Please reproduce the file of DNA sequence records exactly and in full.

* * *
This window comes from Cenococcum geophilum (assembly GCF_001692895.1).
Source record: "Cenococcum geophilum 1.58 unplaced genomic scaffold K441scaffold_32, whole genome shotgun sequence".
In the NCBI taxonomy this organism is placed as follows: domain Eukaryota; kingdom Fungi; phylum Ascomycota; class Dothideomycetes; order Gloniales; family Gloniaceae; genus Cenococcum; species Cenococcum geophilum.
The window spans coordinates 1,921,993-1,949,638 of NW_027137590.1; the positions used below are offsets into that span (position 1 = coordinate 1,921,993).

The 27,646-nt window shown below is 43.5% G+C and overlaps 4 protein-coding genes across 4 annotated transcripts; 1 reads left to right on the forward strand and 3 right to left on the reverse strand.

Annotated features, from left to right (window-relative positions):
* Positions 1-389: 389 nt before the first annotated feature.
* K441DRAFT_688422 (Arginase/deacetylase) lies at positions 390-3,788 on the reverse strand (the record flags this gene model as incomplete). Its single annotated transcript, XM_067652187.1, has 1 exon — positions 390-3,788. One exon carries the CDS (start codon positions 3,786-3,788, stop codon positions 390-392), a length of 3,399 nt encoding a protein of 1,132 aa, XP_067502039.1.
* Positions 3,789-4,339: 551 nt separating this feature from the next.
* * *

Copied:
This window comes from Cenococcum geophilum (assembly GCF_001692895.1).
Source record: "Cenococcum geophilum 1.58 unplaced genomic scaffold K441scaffold_32, whole genome shotgun sequence".
In the NCBI taxonomy this organism is placed as follows: domain Eukaryota; kingdom Fungi; phylum Ascomycota; class Dothideomycetes; order Gloniales; family Gloniaceae; genus Cenococcum; species Cenococcum geophilum.
The window spans coordinates 1,921,993-1,949,638 of NW_027137590.1; the positions used below are offsets into that span (position 1 = coordinate 1,921,993).

The 27,646-nt window shown below is 43.5% G+C and overlaps 4 protein-coding genes across 4 annotated transcripts; 1 reads left to right on the forward strand and 3 right to left on the reverse strand.

Annotated features, from left to right (window-relative positions):
* Positions 1-389: 389 nt before the first annotated feature.
* K441DRAFT_688422 (Arginase/deacetylase) lies at positions 390-3,788 on the reverse strand (the record flags this gene model as incomplete). Its single annotated transcript, XM_067652187.1, has 1 exon — positions 390-3,788. One exon carries the CDS (start codon positions 3,786-3,788, stop codon positions 390-392), a length of 3,399 nt encoding a protein of 1,132 aa, XP_067502039.1.
* Positions 3,789-4,339: 551 nt separating this feature from the next.